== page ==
Cape Cod homes have been around for centuries, yet they continue to enchant us. This type of home, which is now synonymous with beachy style and weekends away, comes from very humble beginnings but still remains popular. That popularity led us to a question. What exactly is it that makes a Cape Cod-style home so unique?
We’ve laid out the answer below. Keep reading to learn more about the long history of this quaint architectural style, what it is that sets the different types of Cape Cod homes apart and some defining characteristics of the style as a whole. By the end of this post, you should be able to consider yourself a Cape Cod expert.
Believe it or not, this style of home dates back to the times of the earliest Puritan settlers. It came about because they brought the idea of an English cottage to America and then adapted it to accommodate New England’s harsh winter climate.
The symmetrical design, arranged around a large, open living space – or “hall” as it was once called – is English in its tradition. However, the steep roofs were meant to minimize the weight of snow settling on the roof. The characteristic low ceilings were meant to conserve heat and the cute shutters were put in place to block harsh winter winds.
The term “Cape Cod house” wasn’t given to these cottages until the 1800s. The Reverend Timothy Dwight IV, President of Yale University, named them after a visit to Cape Cod. His observations from his visit were published posthumously in “Travels in New England and New York” (1821-22).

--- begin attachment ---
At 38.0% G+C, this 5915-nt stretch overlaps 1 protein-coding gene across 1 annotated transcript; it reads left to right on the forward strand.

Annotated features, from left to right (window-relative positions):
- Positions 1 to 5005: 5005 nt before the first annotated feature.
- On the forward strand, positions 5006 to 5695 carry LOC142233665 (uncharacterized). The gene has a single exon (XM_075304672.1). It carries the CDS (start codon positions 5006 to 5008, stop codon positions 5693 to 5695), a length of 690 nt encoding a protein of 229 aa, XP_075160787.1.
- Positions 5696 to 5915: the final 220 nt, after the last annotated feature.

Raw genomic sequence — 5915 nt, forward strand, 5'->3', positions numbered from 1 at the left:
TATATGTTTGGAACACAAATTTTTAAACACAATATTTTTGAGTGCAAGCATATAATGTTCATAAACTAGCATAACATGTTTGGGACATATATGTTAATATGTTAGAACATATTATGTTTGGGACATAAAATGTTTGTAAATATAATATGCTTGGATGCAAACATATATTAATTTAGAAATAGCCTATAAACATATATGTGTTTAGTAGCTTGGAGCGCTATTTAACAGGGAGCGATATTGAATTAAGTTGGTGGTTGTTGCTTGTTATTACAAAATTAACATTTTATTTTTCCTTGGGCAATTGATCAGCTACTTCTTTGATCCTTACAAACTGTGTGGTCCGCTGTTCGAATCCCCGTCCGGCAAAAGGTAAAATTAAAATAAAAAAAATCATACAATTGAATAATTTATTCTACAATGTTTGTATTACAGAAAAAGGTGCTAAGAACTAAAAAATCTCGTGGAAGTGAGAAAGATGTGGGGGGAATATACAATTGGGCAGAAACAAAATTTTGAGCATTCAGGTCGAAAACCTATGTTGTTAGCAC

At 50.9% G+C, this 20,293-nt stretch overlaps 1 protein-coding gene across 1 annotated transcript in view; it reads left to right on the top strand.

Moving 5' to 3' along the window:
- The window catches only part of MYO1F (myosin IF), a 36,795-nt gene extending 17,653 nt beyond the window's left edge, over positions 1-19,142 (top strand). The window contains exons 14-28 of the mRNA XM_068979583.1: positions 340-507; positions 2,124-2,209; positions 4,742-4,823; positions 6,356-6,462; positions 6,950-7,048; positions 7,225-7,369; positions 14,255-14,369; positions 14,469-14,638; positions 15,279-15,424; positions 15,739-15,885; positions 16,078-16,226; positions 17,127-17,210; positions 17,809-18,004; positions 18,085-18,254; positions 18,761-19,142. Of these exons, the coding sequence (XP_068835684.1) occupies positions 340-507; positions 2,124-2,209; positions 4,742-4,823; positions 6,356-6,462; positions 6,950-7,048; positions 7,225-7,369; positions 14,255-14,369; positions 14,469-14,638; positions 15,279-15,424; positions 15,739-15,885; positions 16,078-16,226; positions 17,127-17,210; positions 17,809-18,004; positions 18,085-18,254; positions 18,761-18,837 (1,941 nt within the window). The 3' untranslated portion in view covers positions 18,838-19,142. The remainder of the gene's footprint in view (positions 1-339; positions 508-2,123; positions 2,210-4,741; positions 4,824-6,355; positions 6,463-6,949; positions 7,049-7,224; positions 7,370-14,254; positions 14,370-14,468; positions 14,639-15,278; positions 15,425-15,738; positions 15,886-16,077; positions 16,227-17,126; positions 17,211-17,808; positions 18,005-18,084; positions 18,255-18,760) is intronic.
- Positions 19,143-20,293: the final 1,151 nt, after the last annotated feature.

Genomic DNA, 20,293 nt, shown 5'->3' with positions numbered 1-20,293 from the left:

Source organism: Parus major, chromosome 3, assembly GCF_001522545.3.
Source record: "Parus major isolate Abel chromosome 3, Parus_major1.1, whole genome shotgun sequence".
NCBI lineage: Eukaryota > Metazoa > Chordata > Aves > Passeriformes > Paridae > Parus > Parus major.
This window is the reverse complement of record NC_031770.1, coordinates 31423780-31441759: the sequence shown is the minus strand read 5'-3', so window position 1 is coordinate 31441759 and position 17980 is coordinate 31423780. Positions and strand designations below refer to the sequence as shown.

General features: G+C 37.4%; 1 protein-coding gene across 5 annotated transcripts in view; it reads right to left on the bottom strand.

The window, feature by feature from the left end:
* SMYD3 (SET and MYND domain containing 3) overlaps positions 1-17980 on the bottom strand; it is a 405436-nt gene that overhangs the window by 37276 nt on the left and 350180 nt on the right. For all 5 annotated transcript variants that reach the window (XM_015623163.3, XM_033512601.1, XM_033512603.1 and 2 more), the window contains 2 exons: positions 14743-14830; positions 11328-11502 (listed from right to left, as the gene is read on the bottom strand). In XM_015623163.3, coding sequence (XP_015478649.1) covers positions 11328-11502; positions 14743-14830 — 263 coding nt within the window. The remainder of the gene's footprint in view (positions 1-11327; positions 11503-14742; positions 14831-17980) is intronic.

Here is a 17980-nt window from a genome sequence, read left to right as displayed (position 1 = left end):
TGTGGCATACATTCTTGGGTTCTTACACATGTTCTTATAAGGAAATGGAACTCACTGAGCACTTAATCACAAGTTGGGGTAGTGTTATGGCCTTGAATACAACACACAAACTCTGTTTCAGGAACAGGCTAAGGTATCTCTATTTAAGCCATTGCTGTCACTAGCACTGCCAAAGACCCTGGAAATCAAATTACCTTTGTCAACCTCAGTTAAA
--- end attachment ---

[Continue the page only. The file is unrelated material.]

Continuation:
That said, the modern Cape Cods you see today were popularized during a Colonial Revival period in the 1920s and 1930s. Boston architect Royal Barry Willis reintroduced the Cape as a contemporary housing option. He retained the same basic exterior elements but adapted the interior layout for modern living. His work saw another boom after World War II, when the Cape’s simplistic layout made it a good fit to house returning soldiers.
There are several variations on Cape Cod homes as we know them today. Image: Eagle Painting Inc
Variations on the Cape Cod home
Featuring a front door on one side of the home with two multi-paned glass windows on the other, this house was the starter home of its day. Settlers would often keep adding additions to it as their families grew until, eventually, it would transform into a three-quarter Cape. This type of home is sometimes also called a Single Cape.
This home features the front door to one side of the home with two multi-paned windows on one side and one multi-paned window on the other. It was the most popular style of Cape in the 18th and early-19th centuries.
Also known as a Double Cape, this style is common today but was rare among the settlers. It was reserved for the wealthiest among them. The full Cape has a central front door and two multi-paned windows placed symmetrically on either side. It also features a particularly steep roof and a massive chimney.